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Task-force advice on parole disused

By Kamau Muthoni | September 7th 2020 at 00:00:00 GMT +0300

Chief Justice David Maraga greets inmates at Kisumu Maximum prison, Kodiaga. [File, Standard]

A task-force formed to review criminal laws recommended that convicts be released from prison early if they are deemed to have reformed.

Following the Francis Muruatetu judgment by the Supreme Court, the team formed on May 26, 2017, and chaired by the Secretary of Justice and Constitutional Affairs Maryann Njau, was tasked with looking into the entire penal law, with its report forming the basis of how crime would be punished.

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In its report, handed to Chief Justice David Maraga last year, committee members recommended a parole system where offenders serving long sentences are granted freedom after serving a number of years in jail.

But because the country has no national parole board, the report cannot be implemented.

“The task-force sat, they did their report and it was handed to the Chief Justice. It is up to the CJ to give the multi-sector team the way ahead. The AG handed the report,” said Linda Laboso, who handles communications for the Attorney General.

According to the recommendations, only criminal masterminds and those who have committed aggravated crimes should be handed a jail term without the option of an early release.

The report says the conviction regime would include a prisoner serving between 15 and 30 years before being considered for parole.

It suggests that an offender must report to their parole officer at specified times and place, live at a specified location or with a specified person (for example, a parent), avoid taking or abusing alcohol or drugs, avoid contact with a particular person or persons (for example, the victim(s) or former criminal associates), and refrain from committing any criminal offence.

An offender will also be required to participate in a rehabilitation programme or educational activities and must actively seek employment or alternative economic engagement.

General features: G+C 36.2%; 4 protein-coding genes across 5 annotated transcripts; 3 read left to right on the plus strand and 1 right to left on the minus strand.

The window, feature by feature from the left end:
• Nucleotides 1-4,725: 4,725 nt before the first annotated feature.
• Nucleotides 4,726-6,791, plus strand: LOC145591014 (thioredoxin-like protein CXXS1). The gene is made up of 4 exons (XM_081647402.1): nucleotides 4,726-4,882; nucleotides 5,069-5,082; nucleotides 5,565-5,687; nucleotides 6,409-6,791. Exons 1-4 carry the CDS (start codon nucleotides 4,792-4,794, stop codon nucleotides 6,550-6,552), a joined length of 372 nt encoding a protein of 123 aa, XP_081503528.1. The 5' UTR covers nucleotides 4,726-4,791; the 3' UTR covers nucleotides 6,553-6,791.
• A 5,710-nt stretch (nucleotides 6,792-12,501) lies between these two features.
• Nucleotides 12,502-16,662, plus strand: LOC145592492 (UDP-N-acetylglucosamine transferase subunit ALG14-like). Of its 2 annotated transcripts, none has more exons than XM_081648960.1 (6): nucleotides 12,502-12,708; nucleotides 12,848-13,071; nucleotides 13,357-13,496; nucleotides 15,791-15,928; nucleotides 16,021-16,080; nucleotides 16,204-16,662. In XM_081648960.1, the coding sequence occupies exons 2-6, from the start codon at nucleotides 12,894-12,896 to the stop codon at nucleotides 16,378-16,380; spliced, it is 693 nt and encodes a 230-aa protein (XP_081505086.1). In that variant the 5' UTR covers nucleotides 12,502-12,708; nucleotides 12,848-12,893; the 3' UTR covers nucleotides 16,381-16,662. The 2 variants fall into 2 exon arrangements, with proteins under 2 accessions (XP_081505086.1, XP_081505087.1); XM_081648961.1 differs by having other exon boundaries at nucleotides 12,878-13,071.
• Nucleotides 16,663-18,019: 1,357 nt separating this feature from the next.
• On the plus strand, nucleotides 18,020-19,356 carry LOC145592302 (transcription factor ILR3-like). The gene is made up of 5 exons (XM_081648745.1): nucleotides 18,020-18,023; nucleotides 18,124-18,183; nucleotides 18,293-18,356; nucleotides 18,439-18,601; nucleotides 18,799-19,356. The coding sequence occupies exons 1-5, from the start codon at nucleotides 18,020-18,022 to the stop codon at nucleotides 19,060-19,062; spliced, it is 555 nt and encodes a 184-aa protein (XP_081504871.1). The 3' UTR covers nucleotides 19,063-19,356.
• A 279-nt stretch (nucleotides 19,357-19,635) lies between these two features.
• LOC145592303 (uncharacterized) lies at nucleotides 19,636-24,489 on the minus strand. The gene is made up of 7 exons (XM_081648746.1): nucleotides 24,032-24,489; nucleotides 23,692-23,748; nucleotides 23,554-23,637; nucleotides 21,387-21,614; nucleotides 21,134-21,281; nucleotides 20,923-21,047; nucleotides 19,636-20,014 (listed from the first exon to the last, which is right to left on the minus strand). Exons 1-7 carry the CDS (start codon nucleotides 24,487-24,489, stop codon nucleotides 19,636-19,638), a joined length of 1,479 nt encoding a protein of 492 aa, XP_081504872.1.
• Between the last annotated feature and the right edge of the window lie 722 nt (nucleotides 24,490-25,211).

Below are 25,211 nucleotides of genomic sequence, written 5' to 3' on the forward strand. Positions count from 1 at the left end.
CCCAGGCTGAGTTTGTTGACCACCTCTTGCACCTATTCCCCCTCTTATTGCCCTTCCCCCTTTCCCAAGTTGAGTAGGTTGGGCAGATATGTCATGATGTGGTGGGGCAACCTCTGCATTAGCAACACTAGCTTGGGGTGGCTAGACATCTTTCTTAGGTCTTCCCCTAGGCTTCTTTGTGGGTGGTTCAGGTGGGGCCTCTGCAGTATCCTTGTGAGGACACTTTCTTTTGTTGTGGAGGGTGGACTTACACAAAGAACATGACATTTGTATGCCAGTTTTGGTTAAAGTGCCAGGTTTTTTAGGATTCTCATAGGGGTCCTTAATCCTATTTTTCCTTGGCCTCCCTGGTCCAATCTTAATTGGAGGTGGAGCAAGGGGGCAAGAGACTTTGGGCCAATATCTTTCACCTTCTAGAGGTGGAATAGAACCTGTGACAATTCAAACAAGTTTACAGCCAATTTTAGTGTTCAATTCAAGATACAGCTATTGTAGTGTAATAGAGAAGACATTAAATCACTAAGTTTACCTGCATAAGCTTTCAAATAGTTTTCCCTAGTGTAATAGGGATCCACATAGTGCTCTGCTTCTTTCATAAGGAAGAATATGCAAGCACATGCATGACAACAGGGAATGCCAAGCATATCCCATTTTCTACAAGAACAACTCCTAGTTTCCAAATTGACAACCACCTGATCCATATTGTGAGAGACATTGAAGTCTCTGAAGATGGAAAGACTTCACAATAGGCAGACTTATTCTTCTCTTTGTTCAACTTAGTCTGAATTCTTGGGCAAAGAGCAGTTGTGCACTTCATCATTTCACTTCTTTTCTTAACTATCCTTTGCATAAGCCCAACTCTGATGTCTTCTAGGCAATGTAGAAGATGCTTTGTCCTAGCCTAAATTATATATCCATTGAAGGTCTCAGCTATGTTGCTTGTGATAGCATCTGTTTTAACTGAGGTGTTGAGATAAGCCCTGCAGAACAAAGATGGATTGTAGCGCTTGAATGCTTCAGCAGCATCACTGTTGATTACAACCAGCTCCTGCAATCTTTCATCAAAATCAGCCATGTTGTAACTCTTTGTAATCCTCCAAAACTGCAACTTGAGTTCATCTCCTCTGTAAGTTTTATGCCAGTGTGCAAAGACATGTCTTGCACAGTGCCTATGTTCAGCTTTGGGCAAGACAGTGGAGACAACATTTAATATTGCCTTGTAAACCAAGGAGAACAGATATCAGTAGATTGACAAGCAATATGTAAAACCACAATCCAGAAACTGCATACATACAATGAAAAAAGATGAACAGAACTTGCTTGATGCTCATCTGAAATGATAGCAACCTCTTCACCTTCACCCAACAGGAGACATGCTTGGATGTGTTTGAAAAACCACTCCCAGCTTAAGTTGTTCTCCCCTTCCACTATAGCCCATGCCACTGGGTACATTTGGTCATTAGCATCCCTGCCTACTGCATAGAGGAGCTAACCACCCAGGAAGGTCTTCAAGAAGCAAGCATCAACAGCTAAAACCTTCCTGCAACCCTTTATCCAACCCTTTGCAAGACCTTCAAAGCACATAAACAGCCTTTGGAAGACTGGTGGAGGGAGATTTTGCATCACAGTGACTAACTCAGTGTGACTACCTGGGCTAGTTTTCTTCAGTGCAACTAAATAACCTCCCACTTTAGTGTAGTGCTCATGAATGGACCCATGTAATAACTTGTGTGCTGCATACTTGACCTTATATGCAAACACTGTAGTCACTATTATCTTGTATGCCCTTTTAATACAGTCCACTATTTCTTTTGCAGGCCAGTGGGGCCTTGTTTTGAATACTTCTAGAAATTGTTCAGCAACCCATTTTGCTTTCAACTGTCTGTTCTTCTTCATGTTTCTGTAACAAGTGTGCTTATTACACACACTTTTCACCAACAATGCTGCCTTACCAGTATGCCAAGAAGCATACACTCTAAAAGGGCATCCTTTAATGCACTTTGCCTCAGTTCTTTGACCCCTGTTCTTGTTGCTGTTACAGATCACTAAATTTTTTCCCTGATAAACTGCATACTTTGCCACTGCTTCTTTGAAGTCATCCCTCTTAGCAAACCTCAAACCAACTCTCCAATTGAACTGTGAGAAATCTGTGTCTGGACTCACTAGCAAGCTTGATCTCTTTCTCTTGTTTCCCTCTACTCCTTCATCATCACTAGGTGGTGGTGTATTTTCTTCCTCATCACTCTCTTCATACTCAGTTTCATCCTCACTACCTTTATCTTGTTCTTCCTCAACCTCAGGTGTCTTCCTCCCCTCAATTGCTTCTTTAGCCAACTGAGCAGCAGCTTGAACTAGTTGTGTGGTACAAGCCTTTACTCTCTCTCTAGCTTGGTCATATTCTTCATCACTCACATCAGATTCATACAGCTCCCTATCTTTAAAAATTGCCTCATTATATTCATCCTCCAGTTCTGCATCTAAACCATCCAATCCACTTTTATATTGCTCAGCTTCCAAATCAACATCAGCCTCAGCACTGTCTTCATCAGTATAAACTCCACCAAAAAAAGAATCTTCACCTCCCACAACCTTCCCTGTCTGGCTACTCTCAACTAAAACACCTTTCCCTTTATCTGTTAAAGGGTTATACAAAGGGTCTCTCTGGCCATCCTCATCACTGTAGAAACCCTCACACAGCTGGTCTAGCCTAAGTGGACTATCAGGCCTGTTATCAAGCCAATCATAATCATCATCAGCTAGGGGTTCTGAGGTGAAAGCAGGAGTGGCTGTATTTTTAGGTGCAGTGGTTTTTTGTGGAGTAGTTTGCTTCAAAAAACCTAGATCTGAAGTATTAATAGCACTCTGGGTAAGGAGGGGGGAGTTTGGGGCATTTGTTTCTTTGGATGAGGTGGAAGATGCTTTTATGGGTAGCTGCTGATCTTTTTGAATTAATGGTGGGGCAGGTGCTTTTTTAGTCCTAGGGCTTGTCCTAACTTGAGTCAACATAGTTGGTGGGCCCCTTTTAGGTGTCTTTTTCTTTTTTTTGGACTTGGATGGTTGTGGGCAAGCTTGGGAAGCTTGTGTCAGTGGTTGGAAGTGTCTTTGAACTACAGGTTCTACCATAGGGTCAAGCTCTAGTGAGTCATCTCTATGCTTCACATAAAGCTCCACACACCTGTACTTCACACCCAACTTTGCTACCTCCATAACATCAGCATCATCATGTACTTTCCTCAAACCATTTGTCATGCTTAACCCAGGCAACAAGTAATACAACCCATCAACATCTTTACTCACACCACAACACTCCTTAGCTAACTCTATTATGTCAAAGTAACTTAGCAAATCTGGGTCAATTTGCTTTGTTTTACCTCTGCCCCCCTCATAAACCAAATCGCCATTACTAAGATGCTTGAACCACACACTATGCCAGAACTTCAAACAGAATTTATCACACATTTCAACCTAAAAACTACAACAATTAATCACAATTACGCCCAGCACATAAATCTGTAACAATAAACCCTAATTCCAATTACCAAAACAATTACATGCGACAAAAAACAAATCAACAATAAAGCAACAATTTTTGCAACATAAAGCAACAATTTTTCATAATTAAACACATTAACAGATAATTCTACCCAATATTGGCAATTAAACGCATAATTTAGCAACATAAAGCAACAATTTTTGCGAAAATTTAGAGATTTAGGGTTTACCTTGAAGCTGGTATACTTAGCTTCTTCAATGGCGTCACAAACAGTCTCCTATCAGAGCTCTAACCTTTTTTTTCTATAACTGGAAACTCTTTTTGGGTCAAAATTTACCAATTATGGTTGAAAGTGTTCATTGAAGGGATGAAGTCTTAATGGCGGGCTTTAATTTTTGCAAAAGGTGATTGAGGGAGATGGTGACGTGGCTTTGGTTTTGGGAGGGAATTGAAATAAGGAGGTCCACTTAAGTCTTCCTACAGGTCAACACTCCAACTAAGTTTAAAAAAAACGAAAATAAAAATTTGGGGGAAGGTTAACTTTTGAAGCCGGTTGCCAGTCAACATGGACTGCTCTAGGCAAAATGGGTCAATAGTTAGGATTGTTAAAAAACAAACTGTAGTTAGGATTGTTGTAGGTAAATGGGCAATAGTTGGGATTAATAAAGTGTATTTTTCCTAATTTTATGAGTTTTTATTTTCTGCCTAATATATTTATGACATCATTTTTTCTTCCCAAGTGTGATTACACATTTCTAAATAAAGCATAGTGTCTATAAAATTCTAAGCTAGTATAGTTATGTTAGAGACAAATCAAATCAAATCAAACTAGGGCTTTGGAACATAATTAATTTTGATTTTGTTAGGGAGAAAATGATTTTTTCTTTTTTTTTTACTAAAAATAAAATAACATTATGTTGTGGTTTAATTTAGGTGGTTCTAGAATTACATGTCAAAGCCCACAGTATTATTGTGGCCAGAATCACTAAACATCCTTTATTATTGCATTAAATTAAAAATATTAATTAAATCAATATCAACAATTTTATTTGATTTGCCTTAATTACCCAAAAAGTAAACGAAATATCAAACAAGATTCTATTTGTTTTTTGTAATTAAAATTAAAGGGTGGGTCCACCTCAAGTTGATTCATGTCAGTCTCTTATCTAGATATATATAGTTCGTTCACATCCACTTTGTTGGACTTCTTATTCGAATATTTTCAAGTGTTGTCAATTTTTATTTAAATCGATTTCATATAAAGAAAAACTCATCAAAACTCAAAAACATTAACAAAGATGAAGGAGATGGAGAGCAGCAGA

Social worker

If an offender is younger than 22 years, they must be supervised by a social worker.

“If, however, an offender is serving a sentence for a violent offence, as will be defined in the parole regulations and will include murder and other offences against the person, the parole board will be empowered to refuse to grant parole. Such refusal must be based on a reasonable likelihood of the offender committing a further violent offence,” the task-force’s report reads.

“A decision to deny parole is not subject to appeal, but is subject to judicial review by a court. Any denial of parole must be reviewed within five years, and within every subsequent five years, until the offender is granted parole or serves the remainder of his or her sentence.”

The task-force recommended that the Attorney General and Parliament commence an inquiry and develop legislation on the definition of what constitutes a life sentence, which may include a minimum number of years to be served before a prisoner is considered for parole or remission, or provision for prisoners under specific circumstances to serve whole life sentences.

The current regime assumes that a prisoner on death row should die in jail.

The task-force had called for a national after-care policy that would provide for programmes to support rehabilitation and reintegration of offenders released on parole.

This programme would incorporate community-based organisations or religious institutions, alcohol and drug counselling and support groups, job search training and assistance, violence prevention strategies, finance and debt management training, tutoring or other educational support, and peer counselling

It had also recommended establishment of halfway houses with rules, treatment programmes, work requirements and curfews to support rehabilitation and reintegration for offenders who have served long prison terms or who have mental or physical health challenges and may require extra support.

“Once granted, parole will not be subject to appeal, though it may be revoked by the parole board if the offender re-offends or otherwise shows gross misconduct or breaches conditions of the parole order. If an offender’s parole is not revoked for the entire time remaining in the sentence, then the offender thereafter will enjoy full freedom. A decision revoking parole is subject to judicial review by a court,” the task force noted.


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